Libraries and childrenThere’s an intriguing article in the Jan-Feb 2008 issue of American Libraries called Design Thinking by Steven J. Bell, an associate librarian at Temple University. Even if you don’t read the article, which contains nothing that directly applies to youth services (but plenty indirectly – see below), there’s one line that I do want to pass on:

As a profession that mediates information from source to user – not unlike newspapers and travel agents – our future challenge is avoiding marginalization.

Notice that Bell cites two examples – newspapers and travel agents – that have been in serious trouble, in danger of marginalization, the past few years. The number of people buying 3D newspapers has stagnated since the turn of the century, and how many of us use travel agencies anymore when we can shop fairly easily for airline tickets and cruises from home? Again, our challenge is finding and trumpeting a role we can be proud of when many other people (most of whom never have been library users) wonder whether libraries and librarians have become superfluous.

Luckily for us youth services folks, we don’t work simply as mediators. We are also performers, we are also teachers, and we are also coaches for our young users and their caregivers. We work with the very young, who aren’t well served by technology and need face-to-face attention, and with the elementary- and middle-school-aged, who often neither know nor understand what they actually need for an assignment.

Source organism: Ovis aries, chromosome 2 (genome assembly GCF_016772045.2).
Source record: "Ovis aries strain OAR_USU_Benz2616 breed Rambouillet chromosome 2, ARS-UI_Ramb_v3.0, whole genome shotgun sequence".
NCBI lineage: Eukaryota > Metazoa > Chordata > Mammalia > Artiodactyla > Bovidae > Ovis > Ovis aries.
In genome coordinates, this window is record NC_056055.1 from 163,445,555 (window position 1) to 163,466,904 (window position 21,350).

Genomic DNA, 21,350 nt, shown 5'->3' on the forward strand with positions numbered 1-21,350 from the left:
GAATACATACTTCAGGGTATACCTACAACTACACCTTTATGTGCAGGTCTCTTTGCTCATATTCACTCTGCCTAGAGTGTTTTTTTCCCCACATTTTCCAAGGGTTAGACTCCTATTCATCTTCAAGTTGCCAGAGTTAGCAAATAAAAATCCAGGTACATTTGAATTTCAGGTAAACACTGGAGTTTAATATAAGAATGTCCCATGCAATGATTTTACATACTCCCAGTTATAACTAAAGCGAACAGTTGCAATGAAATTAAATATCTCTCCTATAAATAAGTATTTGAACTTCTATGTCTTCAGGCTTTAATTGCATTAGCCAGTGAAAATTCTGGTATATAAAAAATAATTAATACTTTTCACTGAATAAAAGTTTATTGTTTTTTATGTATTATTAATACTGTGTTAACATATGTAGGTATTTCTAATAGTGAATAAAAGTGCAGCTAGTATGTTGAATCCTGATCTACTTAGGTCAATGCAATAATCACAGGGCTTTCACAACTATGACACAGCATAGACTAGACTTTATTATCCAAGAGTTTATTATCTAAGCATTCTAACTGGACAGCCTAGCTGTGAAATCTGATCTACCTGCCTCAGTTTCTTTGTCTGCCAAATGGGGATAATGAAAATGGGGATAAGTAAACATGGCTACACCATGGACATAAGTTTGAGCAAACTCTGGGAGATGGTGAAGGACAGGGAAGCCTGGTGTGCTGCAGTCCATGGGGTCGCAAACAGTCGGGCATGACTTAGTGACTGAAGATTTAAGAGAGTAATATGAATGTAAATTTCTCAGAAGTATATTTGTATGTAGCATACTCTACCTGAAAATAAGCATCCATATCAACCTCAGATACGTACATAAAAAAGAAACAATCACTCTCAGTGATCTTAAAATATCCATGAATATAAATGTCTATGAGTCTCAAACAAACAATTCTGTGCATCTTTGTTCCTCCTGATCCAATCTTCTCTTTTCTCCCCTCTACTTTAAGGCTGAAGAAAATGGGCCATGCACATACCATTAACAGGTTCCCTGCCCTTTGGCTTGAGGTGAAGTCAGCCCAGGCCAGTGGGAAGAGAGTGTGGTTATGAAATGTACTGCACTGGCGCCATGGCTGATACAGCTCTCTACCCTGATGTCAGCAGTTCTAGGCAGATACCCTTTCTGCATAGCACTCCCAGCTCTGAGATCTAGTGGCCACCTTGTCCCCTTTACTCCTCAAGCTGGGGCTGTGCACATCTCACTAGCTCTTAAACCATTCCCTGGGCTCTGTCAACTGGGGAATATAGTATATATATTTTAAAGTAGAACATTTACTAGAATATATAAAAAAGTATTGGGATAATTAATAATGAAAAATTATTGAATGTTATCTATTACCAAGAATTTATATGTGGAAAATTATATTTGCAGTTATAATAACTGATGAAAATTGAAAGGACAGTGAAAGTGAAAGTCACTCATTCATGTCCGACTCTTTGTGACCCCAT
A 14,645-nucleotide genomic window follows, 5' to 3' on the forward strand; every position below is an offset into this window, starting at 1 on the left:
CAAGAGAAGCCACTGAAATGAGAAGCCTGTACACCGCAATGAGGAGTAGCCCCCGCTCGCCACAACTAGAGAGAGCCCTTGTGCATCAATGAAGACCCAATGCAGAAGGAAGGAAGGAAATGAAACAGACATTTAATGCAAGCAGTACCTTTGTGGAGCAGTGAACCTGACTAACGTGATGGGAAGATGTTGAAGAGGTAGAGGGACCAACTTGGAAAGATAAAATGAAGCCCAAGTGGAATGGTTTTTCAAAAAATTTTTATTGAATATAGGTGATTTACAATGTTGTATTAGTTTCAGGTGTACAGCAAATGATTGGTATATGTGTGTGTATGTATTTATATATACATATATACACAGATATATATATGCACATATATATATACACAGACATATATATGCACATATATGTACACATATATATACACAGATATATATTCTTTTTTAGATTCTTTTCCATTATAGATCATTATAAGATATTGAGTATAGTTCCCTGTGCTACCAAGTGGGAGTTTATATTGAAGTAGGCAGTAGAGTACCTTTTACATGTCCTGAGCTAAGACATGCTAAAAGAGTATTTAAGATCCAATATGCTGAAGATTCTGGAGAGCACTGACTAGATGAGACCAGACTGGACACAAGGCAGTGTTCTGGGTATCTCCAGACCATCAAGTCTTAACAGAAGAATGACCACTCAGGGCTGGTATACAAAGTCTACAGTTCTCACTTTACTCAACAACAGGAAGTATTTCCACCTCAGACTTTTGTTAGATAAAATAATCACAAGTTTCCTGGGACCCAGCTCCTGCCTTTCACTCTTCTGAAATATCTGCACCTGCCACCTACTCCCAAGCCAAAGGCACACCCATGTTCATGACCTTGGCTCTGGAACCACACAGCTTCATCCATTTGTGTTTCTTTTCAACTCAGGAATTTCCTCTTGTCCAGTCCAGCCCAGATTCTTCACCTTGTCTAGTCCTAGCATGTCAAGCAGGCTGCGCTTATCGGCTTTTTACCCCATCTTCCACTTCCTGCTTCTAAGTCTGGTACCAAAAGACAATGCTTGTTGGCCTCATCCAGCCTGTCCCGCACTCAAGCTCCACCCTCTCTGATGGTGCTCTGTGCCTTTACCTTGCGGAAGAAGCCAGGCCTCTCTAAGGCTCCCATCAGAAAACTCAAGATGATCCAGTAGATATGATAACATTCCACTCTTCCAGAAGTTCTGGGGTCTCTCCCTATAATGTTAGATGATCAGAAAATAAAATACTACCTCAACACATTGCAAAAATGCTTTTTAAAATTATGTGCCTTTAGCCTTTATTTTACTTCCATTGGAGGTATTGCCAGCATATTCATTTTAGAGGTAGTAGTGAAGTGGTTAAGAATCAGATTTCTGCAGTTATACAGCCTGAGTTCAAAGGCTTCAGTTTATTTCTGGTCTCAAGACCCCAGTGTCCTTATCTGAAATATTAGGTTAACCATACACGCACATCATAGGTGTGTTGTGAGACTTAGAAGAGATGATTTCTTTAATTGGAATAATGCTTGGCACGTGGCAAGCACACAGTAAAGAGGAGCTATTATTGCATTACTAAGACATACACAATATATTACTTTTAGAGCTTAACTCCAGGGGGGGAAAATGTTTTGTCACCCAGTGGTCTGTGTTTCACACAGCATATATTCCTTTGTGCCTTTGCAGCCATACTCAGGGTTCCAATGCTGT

There are more things in Bell’s article that are worth considering. He believes that a key component of good library design is creating “memorable user experiences” for library users. He compares the difference between making your own cup of coffee for maybe 25 cents in materials and purchasing a similar cup at a hip coffee bar for many times that. Why are we okay about buying that cup of joe for $2 or more? Because the coffee bar provides a place we can socialize, relax, or hook into the Net.

Providing a memorable user experience in libraries for young people and their caregivers will become more critical as time goes on, and I think that it’s worth our while to think more intensely about how we’ll do that. Bell suggests a blog he moderates, Designing Better Libraries, and I suggest we youth people start visiting and asking questions. Start shaking up those cool, high-tech academic and administrative folks with questions about dealing with parents changing diapers on the study tables.